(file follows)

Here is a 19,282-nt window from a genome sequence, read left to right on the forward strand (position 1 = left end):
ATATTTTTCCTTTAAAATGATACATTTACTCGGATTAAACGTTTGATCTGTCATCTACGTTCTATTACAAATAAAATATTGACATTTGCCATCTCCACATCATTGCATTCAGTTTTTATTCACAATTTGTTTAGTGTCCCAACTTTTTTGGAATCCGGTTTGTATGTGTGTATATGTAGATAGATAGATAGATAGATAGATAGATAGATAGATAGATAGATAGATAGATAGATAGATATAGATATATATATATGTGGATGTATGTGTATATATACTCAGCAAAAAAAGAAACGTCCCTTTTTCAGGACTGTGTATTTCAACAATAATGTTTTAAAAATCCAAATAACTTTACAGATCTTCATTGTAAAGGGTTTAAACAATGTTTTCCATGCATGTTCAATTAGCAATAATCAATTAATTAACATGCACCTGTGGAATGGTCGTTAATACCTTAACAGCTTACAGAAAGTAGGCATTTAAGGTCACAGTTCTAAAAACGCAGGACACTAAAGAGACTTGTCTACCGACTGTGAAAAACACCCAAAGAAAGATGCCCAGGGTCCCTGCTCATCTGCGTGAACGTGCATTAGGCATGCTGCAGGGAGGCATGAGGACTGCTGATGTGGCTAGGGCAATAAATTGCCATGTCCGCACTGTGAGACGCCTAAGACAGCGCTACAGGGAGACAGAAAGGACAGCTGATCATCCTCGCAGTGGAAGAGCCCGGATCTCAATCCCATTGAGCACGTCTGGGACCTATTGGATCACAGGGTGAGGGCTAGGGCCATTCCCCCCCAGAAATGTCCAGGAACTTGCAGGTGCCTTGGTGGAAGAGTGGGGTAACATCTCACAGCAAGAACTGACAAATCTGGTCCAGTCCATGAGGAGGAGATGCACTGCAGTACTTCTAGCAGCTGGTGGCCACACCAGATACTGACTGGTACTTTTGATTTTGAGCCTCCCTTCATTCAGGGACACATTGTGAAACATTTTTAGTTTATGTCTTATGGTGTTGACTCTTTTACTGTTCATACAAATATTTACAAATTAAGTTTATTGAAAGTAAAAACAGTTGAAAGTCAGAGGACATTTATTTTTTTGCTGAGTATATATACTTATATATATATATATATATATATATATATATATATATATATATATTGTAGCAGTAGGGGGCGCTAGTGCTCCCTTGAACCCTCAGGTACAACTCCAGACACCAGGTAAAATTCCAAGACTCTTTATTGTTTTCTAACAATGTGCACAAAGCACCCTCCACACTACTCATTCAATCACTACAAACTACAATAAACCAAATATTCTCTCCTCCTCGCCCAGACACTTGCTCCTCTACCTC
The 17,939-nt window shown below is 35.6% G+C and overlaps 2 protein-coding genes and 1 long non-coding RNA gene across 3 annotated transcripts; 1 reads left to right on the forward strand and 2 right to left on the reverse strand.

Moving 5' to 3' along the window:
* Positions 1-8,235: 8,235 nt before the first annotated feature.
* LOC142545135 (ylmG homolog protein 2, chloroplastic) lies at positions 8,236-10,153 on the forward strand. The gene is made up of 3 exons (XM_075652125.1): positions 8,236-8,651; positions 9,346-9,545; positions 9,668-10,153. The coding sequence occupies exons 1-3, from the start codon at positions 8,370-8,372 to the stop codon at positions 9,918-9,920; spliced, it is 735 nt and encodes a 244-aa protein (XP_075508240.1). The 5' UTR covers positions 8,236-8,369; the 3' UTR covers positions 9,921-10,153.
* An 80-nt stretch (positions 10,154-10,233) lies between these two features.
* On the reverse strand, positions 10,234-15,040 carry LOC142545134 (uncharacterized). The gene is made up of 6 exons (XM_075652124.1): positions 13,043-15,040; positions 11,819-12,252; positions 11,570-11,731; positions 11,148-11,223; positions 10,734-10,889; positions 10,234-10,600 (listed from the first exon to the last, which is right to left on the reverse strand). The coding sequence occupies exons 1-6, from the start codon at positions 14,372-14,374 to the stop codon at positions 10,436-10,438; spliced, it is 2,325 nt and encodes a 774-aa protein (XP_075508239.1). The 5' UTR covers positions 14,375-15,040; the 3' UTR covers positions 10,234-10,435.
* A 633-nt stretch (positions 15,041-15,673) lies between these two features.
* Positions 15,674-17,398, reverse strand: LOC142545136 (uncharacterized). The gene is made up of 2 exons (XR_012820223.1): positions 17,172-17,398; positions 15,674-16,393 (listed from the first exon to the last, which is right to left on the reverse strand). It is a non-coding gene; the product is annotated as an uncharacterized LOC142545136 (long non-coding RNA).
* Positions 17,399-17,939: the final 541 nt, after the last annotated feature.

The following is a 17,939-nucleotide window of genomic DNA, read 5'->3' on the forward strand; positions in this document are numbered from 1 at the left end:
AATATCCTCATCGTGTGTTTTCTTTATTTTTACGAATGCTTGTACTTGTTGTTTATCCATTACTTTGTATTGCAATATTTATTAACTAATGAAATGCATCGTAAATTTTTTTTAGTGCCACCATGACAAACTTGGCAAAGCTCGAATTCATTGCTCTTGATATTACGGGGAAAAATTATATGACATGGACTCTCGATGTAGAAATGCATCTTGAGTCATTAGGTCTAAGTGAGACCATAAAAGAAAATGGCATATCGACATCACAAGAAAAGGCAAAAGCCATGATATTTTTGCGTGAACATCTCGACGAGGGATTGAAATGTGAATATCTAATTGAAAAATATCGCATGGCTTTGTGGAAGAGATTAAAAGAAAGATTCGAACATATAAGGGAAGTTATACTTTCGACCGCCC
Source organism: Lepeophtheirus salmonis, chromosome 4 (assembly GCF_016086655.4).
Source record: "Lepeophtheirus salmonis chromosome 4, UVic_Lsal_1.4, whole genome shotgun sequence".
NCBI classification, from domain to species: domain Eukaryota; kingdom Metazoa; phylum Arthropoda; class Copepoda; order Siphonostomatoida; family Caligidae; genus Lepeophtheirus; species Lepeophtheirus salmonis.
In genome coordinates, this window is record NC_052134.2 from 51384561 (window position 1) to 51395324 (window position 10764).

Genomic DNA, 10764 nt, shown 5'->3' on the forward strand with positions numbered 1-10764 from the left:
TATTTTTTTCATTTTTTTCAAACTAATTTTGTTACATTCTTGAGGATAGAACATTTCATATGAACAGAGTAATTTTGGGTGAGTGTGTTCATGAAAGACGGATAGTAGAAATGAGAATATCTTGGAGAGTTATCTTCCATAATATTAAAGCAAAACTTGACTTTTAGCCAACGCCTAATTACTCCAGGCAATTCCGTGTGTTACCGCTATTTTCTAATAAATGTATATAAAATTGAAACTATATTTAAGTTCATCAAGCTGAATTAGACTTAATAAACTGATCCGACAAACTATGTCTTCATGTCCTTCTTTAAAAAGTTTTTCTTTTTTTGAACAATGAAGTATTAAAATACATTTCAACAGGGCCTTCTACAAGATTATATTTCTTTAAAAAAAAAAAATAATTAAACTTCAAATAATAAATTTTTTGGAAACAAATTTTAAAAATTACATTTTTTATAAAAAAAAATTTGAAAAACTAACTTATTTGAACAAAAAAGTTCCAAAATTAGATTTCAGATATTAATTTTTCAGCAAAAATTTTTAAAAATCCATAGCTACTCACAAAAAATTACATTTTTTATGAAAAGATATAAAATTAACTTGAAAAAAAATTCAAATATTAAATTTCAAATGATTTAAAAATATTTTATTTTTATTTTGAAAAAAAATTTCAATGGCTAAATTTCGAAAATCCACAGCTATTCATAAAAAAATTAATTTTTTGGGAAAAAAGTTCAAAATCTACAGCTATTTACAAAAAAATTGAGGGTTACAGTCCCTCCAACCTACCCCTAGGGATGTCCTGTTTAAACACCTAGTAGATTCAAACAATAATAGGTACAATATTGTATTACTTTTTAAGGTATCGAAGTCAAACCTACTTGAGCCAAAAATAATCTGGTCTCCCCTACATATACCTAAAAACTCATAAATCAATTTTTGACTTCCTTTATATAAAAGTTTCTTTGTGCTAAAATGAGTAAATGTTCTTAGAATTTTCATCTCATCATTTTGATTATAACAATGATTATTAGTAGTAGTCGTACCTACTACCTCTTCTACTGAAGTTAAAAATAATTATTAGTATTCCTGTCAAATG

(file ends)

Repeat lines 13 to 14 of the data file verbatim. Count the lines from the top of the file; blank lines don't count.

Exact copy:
AATATCCTCATCGTGTGTTTTCTTTATTTTTACGAATGCTTGTACTTGTTGTTTATCCATTACTTTGTATTGCAATATTTATTAACTAATGAAATGCATCGTAAATTTTTTTTAGTGCCACCATGACAAACTTGGCAAAGCTCGAATTCATTGCTCTTGATATTACGGGGAAAAATTATATGACATGGACTCTCGATGTAGAAATGCATCTTGAGTCATTAGGTCTAAGTGAGACCATAAAAGAAAATGGCATATCGACATCACAAGAAAAGGCAAAAGCCATGATATTTTTGCGTGAACATCTCGACGAGGGATTGAAATGTGAATATCTAATTGAAAAATATCGCATGGCTTTGTGGAAGAGATTAAAAGAAAGATTCGAACATATAAGGGAAGTTATACTTTCGACCGCCC
Source organism: Lepeophtheirus salmonis, chromosome 4 (assembly GCF_016086655.4).